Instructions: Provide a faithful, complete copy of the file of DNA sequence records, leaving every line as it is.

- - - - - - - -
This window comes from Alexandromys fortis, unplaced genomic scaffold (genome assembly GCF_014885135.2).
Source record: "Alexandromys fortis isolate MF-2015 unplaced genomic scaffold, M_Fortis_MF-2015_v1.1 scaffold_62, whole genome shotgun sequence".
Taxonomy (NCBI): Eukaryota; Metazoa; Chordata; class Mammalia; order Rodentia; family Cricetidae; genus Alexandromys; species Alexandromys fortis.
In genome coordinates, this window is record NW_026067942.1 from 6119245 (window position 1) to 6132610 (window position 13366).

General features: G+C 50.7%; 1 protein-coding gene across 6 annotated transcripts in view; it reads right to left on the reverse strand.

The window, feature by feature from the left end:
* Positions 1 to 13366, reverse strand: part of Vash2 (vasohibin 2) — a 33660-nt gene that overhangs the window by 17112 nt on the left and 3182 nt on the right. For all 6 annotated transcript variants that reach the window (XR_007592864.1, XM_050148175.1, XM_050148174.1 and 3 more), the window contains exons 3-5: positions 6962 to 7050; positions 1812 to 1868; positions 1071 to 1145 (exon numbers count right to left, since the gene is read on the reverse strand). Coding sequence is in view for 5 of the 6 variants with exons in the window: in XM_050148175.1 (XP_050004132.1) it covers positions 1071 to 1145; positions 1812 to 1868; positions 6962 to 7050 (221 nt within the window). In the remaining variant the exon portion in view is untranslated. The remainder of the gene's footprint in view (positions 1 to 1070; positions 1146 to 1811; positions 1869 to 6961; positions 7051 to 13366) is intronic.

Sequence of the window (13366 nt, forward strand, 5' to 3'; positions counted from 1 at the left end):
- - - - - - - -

This window comes from Alexandromys fortis, unplaced genomic scaffold (genome assembly GCF_014885135.2).
Source record: "Alexandromys fortis isolate MF-2015 unplaced genomic scaffold, M_Fortis_MF-2015_v1.1 scaffold_62, whole genome shotgun sequence".
Taxonomy (NCBI): Eukaryota; Metazoa; Chordata; class Mammalia; order Rodentia; family Cricetidae; genus Alexandromys; species Alexandromys fortis.
In genome coordinates, this window is record NW_026067942.1 from 6119245 (window position 1) to 6132610 (window position 13366).

General features: G+C 50.7%; 1 protein-coding gene across 6 annotated transcripts in view; it reads right to left on the reverse strand.

The window, feature by feature from the left end:
* Positions 1 to 13366, reverse strand: part of Vash2 (vasohibin 2) — a 33660-nt gene that overhangs the window by 17112 nt on the left and 3182 nt on the right. For all 6 annotated transcript variants that reach the window (XR_007592864.1, XM_050148175.1, XM_050148174.1 and 3 more), the window contains exons 3-5: positions 6962 to 7050; positions 1812 to 1868; positions 1071 to 1145 (exon numbers count right to left, since the gene is read on the reverse strand). Coding sequence is in view for 5 of the 6 variants with exons in the window: in XM_050148175.1 (XP_050004132.1) it covers positions 1071 to 1145; positions 1812 to 1868; positions 6962 to 7050 (221 nt within the window). In the remaining variant the exon portion in view is untranslated. The remainder of the gene's footprint in view (positions 1 to 1070; positions 1146 to 1811; positions 1869 to 6961; positions 7051 to 13366) is intronic.

Sequence of the window (13366 nt, forward strand, 5' to 3'; positions counted from 1 at the left end):